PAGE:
It is no coincidence that Chez Panisse opened where it did. No place was a better incubator of these new trends in dining than California, having a lack of long-established restaurant traditions and a culture of radicalism in the ’60s. It was also, from its relative isolation and its agricultural industry, a land “of rich salads and exotic fruits and vegetables” and “unusual food combinations,” with, from its geographic position, heavy influence from Asian and Mexican cuisines. As early as 1954, an April 18 advertisement for California oranges in the Evening Star, told readers that “California t[ook] pride in setting fashions in food,” while clarifying that “California cuisine [was] many things,” not one homogenous culture that ’50s readers perhaps expected of any cuisine. Indeed, Cooking California Style, a 1971 cookbook on the subject, described just how varied the cuisine was, from “Romanian” to “Indonesia[n]” to “Caribbean.” The same cookbook also reported that Californians, but not the rest of the country, had access to foods we now take for granted, like fresh ginger and cilantro. In Berkeley, California, a college town known for its ’60s-era protest movements, even the employee pool for restaurants was exceptional, full of “former graduate students and professionals who [found] ‘la cuisine’ more satisfying than white-collar work,” creating a climate of culinary radicalism.

So when counterculturalist Alice Waters opened Chez Panisse, a restaurant that focused on healthy, local cuisine, in Berkeley, that was no shock. What was surprising, however, was that Waters combined her counterculturalism with the upper-class luxury of French cooking. Waters was inspired by trips to the French countryside, and Chez Panisse was as much influenced by France as it was by California, and specifically by the nascent Nouvelle movement. Chez Panisse, then, synthesized both major forces of upper-class ’60s culinary advancement: countercultural movements, which focused on healthy and natural foods and high class experiments, such as Nouvelle cuisine, which emphasized seasonality and locality, doing so in a region perhaps more suited for their adoption than any other.

Chez Panisse, understandably, soon went on to revolutionize the American dining industry. It inspired restaurants like Spago, established 1982, and its celebrity chef Wolfgang Puck, who further solidified “the link between nouvelle cuisine and this new California cooking, between the formal and the informal.” More tangibly, the use of goat cheese in America can be credited almost entirely to Chez Panisse, which started serving it in 1981. Within just a year, the 1982 edition of The Silver Palate Cookbook, a cookbook focusing on higher-end cooking and ingredients, described “chevres (goat cheeses)” as “[c]urrently undergoing a vogue in this country.” But, perhaps, it is The Silver Palate’s introduction that best characterized the results of Chez Panisse and all those that had come before it. Through Chez Panisse, and the food personalities of the ’60s, who had brought culinary excellence to the masses—Julia Child, Craig Claiborne, James Beard, e.g.—trends at the outskirts of society, reserved for the strange or the rich, pierced the mainstream. Americans still enjoyed the comforts of consistency and convenience, increasingly manifested in America’s fast food industry, no doubt, but:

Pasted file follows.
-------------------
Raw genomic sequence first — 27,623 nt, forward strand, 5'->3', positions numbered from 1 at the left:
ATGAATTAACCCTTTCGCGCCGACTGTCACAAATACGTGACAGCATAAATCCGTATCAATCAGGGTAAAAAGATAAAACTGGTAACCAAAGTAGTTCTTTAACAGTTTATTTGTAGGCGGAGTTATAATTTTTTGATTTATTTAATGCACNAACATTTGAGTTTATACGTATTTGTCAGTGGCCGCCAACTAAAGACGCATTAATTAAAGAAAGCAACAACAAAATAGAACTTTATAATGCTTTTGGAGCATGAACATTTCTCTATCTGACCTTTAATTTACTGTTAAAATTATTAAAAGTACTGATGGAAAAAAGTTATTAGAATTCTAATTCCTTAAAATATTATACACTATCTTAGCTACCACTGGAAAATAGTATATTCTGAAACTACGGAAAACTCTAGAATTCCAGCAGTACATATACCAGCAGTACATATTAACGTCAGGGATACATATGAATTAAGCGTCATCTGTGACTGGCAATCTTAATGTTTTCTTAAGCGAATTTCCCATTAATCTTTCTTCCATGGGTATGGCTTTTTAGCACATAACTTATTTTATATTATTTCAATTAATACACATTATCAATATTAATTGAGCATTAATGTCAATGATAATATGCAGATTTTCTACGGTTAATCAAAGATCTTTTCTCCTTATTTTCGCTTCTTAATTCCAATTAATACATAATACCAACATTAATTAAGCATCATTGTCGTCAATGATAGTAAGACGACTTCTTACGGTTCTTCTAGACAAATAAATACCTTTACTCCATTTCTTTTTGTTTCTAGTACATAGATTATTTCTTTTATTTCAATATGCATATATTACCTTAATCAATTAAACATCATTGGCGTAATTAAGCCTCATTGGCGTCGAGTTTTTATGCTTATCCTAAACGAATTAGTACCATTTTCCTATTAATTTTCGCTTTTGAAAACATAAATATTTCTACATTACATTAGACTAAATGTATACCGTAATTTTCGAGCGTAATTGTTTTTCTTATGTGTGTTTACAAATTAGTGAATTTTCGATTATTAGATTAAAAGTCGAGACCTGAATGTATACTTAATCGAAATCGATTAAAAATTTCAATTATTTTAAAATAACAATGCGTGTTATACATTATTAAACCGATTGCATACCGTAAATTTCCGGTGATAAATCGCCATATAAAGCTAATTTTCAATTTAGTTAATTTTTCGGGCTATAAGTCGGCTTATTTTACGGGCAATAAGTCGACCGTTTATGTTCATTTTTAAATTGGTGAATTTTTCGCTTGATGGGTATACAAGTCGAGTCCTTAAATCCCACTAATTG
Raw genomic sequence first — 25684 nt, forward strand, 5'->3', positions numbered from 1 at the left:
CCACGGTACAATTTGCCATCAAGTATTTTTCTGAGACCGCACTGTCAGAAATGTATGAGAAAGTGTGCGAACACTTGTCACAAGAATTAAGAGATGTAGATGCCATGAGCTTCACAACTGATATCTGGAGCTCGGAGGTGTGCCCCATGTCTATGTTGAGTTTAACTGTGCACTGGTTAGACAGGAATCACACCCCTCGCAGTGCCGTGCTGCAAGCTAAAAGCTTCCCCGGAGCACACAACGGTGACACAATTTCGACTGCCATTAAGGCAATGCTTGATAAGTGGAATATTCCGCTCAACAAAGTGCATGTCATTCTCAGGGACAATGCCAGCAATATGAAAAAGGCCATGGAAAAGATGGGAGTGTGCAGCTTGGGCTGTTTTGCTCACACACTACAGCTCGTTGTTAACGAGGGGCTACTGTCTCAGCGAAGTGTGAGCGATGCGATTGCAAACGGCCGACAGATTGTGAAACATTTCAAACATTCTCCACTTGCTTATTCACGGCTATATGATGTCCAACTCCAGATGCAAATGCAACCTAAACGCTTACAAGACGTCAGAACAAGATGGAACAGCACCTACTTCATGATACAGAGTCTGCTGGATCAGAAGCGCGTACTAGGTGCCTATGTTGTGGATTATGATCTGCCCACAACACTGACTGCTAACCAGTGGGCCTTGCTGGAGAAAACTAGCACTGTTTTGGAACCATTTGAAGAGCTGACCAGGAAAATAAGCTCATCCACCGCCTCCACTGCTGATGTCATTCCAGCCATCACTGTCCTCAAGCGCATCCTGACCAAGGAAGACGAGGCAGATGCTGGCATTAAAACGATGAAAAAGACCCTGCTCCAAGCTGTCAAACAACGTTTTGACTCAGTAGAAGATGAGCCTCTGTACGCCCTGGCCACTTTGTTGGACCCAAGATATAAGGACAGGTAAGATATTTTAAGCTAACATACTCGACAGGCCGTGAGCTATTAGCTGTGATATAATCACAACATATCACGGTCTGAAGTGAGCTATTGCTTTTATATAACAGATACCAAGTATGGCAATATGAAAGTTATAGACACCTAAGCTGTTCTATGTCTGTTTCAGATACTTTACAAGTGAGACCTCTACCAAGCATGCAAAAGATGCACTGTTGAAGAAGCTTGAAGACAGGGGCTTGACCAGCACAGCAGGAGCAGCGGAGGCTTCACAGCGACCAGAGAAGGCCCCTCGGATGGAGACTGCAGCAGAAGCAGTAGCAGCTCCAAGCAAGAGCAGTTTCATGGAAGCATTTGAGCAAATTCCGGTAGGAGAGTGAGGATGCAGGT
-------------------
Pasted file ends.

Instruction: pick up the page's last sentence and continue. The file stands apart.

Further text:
There [was] a growing appreciation of fine foods…thanks to an unprecedented availability of fresh and canned domestic and imported ingredients, mastered techniques, and a new adventurous, confident spirit in Americans’ search for culinary excellence. Day by day…unusual, rare, exotic, previously unobtainable, fragile, complicated, or newly created foods bec[a]me less mysterious and more familiar to people.

American restaurants had emerged from a war, still prosperous and ready for expansion. As America’s middle class developed, so too did its restaurants, as new ideas and ideals became embraced in the hearts and stomachs of millions. When fine-dining remained unchanged, it took new movements, which redefined luxury, to reshape it. By the time of Chez Panisse, American dining contained room enough for both prosperity through consistency, choice, and accommodation to a new American lifestyle, and through new experimentation at the higher-end with seasonality, regionality, and creativity. In the decades after World War II, restaurants wove an elaborate quilt, with room enough for both Howard Johnson’s and Chez Panisse. And throughout this weaving, societal developments consistently changed the American dining scene, which grew to better serve new American ideals. The story of mid-twentieth-century American restaurants is not one of a dark age followed by a renaissance, or of any other course but unflagging growth, and a constant redefinition of what it meant to cater to American prosperity and to the American palate.


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  • Primary Source.
  • Hurley, Andrew, "From Hash House to Family Restaurant: The Transformation of the Diner and Post-World War II Consumer Culture." The Journal of American History 83, no. 4 (1997): 1282–1308.
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  • Primary Source.
  • U.S. Census Bureau, Statistical Abstract of the United States. Washington, DC: U.S. G.P.O., 1940, 1944, 1950, 1954, 1958, 1960, 1965, 1968, and 1970.